March 2017

Baseball is in the air and the Major League teams are spring training in the warm spots of the U.S. It’s amazing how things have changed in the game during the years I’ve been a baseball fan and I reach back a long time ago.

In yesteryears, I attended games at Cleveland’s League Park at E. 66th and Lexington Ave. Municipal Stadium was “down the pike.” League Park’s capacity was about 25,000 and seldom ever filled. It was 290 feet down the right field line to the high wall with chicken wire. Tribe first baseman, #7 Hal Trosky, was my favorite and I was happy when he belted one over the fence onto Lexington. If someone retrieved the ball and brought it back to the park they got a free ticket. I got free tickets because I had perfect attendance at school. At the time, box seats were $1.65 and reserve were $1.35. I was part of the general admission or free ticket, upper-right field crowd.

My favorite ballplayers early on were Indian pitching ace Bob Feller, Early Wynn, Bob Lemon, and Mike Garcia. Those guys made peanuts compared to what players are paid today. Over the years, I watched some of the greats like Joe DiMaggio of the New York Yankees, the “Splendid Splinter” Ted Williams and Jimmy Fox of the Boston Red Sox, and Hal Newhouser and Hank Greenberg of the Detroit Tigers. At today’s wages, the owners would have had to give them the franchise or a chunk of the gate.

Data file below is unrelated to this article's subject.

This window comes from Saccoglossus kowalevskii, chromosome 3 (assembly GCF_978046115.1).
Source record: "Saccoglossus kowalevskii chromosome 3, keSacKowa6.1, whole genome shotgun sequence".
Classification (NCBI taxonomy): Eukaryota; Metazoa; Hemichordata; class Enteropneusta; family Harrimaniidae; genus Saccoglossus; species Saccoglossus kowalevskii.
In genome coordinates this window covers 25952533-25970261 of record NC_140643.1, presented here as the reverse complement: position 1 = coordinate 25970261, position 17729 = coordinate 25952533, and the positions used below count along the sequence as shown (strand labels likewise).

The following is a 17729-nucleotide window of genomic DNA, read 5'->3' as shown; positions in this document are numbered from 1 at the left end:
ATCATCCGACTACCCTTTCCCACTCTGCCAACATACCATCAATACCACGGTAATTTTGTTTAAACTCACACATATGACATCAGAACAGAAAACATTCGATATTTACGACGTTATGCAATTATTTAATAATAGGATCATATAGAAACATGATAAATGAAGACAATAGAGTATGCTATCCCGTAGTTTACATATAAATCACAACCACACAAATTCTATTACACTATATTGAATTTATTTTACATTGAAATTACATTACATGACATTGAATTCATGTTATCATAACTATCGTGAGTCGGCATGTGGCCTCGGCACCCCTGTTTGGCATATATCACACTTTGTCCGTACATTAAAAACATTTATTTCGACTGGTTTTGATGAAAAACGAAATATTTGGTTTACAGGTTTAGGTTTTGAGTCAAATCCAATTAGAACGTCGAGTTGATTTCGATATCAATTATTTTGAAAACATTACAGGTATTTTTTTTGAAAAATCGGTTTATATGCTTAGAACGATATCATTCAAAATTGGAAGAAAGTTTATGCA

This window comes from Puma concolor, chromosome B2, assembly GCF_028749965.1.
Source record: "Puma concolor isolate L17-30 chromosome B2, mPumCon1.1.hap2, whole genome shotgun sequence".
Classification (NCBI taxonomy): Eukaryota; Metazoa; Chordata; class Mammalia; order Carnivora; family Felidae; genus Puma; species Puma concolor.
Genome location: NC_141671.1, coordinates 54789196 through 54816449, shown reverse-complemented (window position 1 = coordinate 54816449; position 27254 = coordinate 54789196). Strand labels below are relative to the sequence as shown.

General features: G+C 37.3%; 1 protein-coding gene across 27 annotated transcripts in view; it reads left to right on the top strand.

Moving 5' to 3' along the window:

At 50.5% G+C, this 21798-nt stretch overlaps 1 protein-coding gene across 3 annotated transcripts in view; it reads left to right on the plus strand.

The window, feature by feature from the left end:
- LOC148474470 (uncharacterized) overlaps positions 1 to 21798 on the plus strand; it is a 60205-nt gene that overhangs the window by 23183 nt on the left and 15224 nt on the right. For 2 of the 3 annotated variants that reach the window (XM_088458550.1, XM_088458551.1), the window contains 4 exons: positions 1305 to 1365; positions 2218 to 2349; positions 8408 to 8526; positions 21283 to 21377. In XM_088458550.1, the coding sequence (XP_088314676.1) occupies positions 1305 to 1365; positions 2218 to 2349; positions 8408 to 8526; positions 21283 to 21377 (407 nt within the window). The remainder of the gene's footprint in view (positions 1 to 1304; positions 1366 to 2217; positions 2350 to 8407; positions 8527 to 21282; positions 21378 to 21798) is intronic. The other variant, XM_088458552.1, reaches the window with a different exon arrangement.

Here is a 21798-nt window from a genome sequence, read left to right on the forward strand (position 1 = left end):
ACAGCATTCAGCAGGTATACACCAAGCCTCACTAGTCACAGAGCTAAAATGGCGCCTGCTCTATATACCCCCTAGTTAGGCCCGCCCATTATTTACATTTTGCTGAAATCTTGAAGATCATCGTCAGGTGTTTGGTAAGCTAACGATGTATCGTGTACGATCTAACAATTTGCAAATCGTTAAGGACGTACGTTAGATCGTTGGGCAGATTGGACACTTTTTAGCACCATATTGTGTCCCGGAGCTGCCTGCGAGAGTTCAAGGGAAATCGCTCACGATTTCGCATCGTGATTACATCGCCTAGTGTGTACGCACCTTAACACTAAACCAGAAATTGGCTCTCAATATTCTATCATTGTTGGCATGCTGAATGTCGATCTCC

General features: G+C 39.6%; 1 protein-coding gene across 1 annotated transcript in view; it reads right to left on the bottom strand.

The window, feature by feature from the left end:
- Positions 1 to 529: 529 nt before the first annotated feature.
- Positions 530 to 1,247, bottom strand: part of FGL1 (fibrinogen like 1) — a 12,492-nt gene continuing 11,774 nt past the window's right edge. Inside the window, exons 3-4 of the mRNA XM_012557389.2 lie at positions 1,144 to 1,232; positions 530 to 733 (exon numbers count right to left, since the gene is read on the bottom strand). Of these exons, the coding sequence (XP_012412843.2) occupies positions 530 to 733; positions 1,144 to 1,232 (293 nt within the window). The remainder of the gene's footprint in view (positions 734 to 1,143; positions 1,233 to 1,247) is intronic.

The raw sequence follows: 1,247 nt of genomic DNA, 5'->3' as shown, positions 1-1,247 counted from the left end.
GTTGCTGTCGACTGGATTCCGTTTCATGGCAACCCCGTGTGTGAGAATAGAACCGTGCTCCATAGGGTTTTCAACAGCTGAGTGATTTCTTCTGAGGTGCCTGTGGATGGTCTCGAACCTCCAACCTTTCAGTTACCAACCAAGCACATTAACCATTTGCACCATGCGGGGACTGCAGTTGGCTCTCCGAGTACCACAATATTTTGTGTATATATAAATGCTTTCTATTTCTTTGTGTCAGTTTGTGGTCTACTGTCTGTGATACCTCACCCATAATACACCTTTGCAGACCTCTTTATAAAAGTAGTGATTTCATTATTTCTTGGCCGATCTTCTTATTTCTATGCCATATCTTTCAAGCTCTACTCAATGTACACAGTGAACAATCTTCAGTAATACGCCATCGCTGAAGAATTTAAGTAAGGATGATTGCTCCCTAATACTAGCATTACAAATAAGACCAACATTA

In those early times the Tribe had a bunch of stars like outfielders Joe Vosmik, Earl Averill, Bruce Campbell, Jeff Heath, and “Thunder Weatherly.” In the infield were infielder player-manager Lou Boudreau, Kenny Keltner and second baseman Ray Mack. These players didn’t drive a Maserati or Benz to the ballpark. Some actually went by streetcars.

Today’s game broadcasting media never had it so good. They travel wherever the team plays. In early times, announcer Jack Graney never left his ticker tape machine. When the Indians were on the road, he recreated all the games from Cleveland as the info came across the machine. Graney and his sidekick, Pinky Hunter, made it sound like they were at the game.

No question about it, today’s game is big-time in production and accommodations but yesteryear’s diamond in the rough game and players set the field for today’s double, triple and homerun baseball parks, rewards and riches.